Making the Trip Sixes ex-child soldiers altered the story considerably (they were originally Puerto Ricans and there was going to be this Santeria angle that wasn’t really working) and I was able to work in a thinly disguised Joshua Blahyi and the weird mythology he developed to control his troops, which involved human sacrifice. This is a pretty monstrous practice, and I hoped to draw some attention to organizations like that work with former child soldiers as well as American charities like Homeboy that work to rehabilitate our own native child soldiers, namely inner city street gangs. 

When I wrote Gully Gods and put it out in the collection Four In The Morning, I donated everything I made from that book to Homeboy. It admittedly, wasn’t much. The story’s lurid, and is basically I guess, inner city weird pulp, but I’m proud of how it came out.

9. Do you see any common themes in your book?

These are all stories about men who make their way through the world on the fringe of society, using violence. I think the stories pair up in away. Jikininki and Gully Gods are the closest to each other I believe. Red Sails and Sinbad are more fantasy swashbucklers.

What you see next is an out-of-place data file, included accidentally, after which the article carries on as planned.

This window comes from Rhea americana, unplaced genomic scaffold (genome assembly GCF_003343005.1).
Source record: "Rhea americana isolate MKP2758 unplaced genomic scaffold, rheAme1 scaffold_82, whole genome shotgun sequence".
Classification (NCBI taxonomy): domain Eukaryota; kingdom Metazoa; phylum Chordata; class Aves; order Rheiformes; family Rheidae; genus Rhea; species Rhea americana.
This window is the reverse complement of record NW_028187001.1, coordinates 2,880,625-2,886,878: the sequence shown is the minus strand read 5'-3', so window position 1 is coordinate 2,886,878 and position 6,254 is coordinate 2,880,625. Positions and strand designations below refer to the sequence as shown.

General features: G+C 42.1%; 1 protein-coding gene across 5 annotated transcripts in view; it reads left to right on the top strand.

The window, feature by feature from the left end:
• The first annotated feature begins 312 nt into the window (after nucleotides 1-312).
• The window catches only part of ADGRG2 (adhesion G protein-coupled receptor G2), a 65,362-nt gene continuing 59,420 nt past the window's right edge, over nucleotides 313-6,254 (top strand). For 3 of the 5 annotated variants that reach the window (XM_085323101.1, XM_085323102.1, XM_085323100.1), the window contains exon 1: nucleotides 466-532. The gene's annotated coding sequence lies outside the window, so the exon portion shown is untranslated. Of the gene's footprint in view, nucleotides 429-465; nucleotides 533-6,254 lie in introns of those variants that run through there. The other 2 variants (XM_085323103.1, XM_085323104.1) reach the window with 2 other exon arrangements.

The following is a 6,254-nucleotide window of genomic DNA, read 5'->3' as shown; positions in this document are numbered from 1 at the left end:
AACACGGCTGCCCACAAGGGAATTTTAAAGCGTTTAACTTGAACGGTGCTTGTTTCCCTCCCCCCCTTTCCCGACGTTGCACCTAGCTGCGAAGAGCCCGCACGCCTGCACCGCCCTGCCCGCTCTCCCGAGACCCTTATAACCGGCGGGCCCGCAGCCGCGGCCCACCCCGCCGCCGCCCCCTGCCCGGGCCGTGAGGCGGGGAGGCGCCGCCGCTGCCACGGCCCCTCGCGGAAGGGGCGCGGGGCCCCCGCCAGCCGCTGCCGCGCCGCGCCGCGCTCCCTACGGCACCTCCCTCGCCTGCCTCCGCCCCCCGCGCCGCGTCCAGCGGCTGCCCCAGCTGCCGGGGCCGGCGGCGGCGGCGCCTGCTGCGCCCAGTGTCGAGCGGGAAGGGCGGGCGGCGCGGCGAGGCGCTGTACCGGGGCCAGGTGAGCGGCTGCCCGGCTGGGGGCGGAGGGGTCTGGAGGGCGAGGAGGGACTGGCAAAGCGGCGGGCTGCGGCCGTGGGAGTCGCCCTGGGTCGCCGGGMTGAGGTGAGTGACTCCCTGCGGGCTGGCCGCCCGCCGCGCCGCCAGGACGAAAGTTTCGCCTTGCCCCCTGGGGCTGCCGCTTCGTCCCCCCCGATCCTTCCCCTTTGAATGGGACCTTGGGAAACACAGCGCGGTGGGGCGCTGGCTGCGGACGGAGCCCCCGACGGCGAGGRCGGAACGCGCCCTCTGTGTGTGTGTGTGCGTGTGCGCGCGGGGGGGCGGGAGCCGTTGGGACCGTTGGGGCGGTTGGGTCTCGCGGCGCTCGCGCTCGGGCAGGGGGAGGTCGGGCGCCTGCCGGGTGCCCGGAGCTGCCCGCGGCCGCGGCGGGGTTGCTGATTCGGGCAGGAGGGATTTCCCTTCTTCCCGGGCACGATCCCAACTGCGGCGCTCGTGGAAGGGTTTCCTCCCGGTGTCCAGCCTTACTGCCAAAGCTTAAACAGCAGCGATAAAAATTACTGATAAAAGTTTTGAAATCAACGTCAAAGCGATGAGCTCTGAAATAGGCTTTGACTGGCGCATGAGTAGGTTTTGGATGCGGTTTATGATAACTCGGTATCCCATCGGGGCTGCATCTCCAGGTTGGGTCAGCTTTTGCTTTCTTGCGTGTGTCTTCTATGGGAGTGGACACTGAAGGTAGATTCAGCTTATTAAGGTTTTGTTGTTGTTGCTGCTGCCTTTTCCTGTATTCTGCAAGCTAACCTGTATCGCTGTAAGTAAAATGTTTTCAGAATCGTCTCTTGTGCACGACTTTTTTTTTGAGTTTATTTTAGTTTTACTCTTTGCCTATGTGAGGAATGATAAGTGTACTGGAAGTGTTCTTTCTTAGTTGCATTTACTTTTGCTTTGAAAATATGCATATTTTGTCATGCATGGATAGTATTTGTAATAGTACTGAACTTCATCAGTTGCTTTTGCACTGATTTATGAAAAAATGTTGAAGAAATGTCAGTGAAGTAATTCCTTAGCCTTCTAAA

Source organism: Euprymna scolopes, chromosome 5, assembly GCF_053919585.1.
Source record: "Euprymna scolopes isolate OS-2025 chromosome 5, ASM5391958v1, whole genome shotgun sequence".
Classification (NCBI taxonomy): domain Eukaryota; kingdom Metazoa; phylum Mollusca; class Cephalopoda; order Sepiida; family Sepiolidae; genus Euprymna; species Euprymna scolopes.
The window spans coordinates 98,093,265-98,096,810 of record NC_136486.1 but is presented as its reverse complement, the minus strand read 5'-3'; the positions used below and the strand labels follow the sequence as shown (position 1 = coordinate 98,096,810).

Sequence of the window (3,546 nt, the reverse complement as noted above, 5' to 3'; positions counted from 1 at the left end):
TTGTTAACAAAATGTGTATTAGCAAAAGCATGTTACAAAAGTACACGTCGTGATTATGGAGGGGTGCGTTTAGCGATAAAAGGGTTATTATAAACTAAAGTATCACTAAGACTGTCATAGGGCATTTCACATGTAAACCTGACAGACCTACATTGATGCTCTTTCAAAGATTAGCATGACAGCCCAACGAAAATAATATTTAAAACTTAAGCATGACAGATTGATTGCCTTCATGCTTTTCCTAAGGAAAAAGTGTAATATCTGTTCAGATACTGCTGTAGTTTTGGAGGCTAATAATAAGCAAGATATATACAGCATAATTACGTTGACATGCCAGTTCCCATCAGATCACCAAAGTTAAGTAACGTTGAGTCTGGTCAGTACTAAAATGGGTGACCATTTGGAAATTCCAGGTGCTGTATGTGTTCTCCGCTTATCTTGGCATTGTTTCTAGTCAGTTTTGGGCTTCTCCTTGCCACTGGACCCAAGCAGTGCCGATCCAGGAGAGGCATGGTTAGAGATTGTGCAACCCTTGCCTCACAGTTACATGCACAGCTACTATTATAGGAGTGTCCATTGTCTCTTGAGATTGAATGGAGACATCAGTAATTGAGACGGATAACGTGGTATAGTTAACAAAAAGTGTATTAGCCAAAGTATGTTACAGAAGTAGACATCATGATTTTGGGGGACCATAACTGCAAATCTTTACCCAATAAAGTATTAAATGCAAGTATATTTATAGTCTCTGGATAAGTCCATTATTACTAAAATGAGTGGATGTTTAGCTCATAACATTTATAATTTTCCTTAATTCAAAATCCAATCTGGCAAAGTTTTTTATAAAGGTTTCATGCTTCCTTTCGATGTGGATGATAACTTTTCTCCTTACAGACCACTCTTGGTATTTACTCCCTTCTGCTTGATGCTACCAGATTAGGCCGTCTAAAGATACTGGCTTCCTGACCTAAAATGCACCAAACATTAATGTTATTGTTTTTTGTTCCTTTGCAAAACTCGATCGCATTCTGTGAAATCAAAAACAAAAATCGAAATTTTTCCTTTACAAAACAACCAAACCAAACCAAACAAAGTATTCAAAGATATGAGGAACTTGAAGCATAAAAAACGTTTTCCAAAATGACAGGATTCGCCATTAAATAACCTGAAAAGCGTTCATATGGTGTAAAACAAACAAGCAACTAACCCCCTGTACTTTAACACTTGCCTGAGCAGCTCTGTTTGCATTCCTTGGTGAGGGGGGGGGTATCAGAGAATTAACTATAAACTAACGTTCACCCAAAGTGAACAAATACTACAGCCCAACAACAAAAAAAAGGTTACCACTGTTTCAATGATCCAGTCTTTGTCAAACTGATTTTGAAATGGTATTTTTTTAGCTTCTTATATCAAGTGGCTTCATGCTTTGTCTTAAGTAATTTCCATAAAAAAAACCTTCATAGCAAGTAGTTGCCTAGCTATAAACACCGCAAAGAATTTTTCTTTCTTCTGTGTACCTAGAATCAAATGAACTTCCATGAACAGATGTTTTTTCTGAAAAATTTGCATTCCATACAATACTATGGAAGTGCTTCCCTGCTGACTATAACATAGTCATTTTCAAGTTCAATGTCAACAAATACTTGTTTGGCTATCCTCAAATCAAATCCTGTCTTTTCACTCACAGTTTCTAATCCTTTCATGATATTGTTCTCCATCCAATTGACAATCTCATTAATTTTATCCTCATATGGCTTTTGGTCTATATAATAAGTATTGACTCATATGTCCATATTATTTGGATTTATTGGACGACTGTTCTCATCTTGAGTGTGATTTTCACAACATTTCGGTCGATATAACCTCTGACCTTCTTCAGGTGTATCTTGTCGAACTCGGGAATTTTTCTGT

10. Which of the four is your favorite?

I think Gully Gods is one of the best things I’ve written, though I recognize it’s a difficult read. Night of The Jikininki is probably the runner up. But you know, choosing between your babies is a hard question.

11. Who was the most fun to write in your collection?

Sinbad’s first mate, Omar. He’s a sharp tongued grouch that kicks everybody’s butts around the ship, keeps them working, and seems to have no respect for anyone or anything but is also Sinbad’s father figure, doling out real wisdom when nobody’s looking. He’s a bit like Bones on Star Trek. I enjoyed coming up with his Arabian Nights-style curses. 

12. What can we expect from you in the future?

Towards the end of the year April Moon Books will be running a kickstarter for a new series which I think my novel Mindbreaker will be the inaugural book of, so watch for that. It’s a 60’s era spy novel with a Lovecraftian twist, featuring a pretty well-known character. I’m supposed to be doing another Star Wars story for Lucasfilm which should appear sometime next year. Then I’ve got two novels coming from Ragnarok, an Arthurian fantasy called The Knight With Two Swords and a superhero book, Perennial. I’m working to put together a short fiction collection, Angler In Darkness, which I also hope to put out next year. My Judeocentric/Lovecraftian weird western series Merkabah Rider will be returning in the future as well.

Thanks for being here!